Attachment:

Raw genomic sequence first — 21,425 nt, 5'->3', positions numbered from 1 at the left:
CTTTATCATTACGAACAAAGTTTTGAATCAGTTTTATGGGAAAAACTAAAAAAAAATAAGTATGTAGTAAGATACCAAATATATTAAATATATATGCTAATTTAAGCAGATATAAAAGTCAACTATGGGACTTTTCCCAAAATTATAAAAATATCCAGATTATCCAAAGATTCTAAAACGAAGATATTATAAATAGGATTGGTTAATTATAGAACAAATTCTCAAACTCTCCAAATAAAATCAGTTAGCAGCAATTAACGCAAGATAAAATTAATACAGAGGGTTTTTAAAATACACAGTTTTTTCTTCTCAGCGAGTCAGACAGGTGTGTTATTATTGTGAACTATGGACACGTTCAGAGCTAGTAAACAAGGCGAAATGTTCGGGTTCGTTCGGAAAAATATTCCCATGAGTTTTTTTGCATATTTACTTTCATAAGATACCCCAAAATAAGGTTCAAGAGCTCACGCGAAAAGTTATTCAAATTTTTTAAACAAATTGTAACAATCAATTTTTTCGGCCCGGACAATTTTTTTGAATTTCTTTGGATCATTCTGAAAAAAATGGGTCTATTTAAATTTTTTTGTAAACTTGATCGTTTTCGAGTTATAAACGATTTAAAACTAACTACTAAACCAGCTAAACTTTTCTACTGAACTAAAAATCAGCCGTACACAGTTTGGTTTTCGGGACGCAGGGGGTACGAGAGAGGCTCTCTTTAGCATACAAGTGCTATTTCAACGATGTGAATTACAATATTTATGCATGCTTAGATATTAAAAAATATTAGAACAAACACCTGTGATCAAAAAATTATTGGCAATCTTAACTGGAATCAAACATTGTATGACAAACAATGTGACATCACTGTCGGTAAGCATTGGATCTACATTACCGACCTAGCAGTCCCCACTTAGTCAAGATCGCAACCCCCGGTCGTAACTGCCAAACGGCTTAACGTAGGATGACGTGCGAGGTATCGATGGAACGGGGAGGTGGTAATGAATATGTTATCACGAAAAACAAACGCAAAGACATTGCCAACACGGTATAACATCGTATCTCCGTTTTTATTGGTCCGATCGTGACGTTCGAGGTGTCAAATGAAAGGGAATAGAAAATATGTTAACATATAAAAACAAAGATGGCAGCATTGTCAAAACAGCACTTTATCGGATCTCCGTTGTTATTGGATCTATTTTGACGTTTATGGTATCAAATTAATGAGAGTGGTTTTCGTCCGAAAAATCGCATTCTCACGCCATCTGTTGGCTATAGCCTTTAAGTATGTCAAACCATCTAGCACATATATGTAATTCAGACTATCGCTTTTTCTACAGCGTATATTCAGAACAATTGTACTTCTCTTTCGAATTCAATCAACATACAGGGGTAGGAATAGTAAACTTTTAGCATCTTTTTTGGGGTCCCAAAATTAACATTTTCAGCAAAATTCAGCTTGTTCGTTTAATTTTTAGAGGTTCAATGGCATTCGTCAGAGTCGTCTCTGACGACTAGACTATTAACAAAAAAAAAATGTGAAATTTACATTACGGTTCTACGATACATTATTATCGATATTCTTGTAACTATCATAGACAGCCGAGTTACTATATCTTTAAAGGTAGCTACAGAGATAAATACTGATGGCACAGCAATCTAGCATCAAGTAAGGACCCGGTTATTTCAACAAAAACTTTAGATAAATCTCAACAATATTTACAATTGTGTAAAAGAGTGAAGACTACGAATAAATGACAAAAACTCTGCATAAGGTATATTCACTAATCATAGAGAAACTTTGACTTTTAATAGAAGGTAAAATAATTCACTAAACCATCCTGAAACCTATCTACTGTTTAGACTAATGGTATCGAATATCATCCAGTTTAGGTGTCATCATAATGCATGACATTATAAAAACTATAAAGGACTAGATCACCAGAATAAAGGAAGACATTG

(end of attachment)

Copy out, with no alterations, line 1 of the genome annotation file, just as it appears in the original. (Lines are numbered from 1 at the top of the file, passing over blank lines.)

Raw genomic sequence first — 21,425 nt, 5'->3', positions numbered from 1 at the left: